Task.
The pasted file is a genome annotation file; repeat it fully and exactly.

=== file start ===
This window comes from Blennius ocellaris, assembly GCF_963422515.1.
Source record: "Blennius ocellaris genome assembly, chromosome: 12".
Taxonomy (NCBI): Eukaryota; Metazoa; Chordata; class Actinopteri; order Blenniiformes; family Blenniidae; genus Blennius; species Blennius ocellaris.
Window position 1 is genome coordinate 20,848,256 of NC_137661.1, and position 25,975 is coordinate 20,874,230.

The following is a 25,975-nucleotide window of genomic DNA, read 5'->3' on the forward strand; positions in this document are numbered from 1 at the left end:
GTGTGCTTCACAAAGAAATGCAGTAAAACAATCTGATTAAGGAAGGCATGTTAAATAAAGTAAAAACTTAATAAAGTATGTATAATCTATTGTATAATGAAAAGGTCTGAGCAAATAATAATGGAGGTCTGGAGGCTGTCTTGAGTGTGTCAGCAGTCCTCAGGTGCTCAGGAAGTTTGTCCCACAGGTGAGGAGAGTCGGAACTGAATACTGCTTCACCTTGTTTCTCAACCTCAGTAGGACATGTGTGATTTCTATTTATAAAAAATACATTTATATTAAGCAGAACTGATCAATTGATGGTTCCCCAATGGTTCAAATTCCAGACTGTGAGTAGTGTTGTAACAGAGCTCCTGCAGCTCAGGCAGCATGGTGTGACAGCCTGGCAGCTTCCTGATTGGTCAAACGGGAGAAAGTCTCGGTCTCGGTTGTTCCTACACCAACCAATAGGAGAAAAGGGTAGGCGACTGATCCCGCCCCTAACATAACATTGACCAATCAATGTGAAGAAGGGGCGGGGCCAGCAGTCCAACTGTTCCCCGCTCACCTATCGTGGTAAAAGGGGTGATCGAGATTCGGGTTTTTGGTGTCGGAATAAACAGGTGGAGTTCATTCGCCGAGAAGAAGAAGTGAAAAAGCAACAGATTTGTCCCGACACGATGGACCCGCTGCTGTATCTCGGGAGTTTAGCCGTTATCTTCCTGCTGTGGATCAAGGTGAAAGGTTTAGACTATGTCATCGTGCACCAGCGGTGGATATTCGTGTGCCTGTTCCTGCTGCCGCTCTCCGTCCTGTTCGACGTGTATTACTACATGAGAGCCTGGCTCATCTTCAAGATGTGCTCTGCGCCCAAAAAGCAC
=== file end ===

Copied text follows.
This window comes from Blennius ocellaris, assembly GCF_963422515.1.
Source record: "Blennius ocellaris genome assembly, chromosome: 12".
Taxonomy (NCBI): Eukaryota; Metazoa; Chordata; class Actinopteri; order Blenniiformes; family Blenniidae; genus Blennius; species Blennius ocellaris.
Window position 1 is genome coordinate 20,848,256 of NC_137661.1, and position 25,975 is coordinate 20,874,230.

The following is a 25,975-nucleotide window of genomic DNA, read 5'->3' on the forward strand; positions in this document are numbered from 1 at the left end:
GTGTGCTTCACAAAGAAATGCAGTAAAACAATCTGATTAAGGAAGGCATGTTAAATAAAGTAAAAACTTAATAAAGTATGTATAATCTATTGTATAATGAAAAGGTCTGAGCAAATAATAATGGAGGTCTGGAGGCTGTCTTGAGTGTGTCAGCAGTCCTCAGGTGCTCAGGAAGTTTGTCCCACAGGTGAGGAGAGTCGGAACTGAATACTGCTTCACCTTGTTTCTCAACCTCAGTAGGACATGTGTGATTTCTATTTATAAAAAATACATTTATATTAAGCAGAACTGATCAATTGATGGTTCCCCAATGGTTCAAATTCCAGACTGTGAGTAGTGTTGTAACAGAGCTCCTGCAGCTCAGGCAGCATGGTGTGACAGCCTGGCAGCTTCCTGATTGGTCAAACGGGAGAAAGTCTCGGTCTCGGTTGTTCCTACACCAACCAATAGGAGAAAAGGGTAGGCGACTGATCCCGCCCCTAACATAACATTGACCAATCAATGTGAAGAAGGGGCGGGGCCAGCAGTCCAACTGTTCCCCGCTCACCTATCGTGGTAAAAGGGGTGATCGAGATTCGGGTTTTTGGTGTCGGAATAAACAGGTGGAGTTCATTCGCCGAGAAGAAGAAGTGAAAAAGCAACAGATTTGTCCCGACACGATGGACCCGCTGCTGTATCTCGGGAGTTTAGCCGTTATCTTCCTGCTGTGGATCAAGGTGAAAGGTTTAGACTATGTCATCGTGCACCAGCGGTGGATATTCGTGTGCCTGTTCCTGCTGCCGCTCTCCGTCCTGTTCGACGTGTATTACTACATGAGAGCCTGGCTCATCTTCAAGATGTGCTCTGCGCCCAAAAAGCAC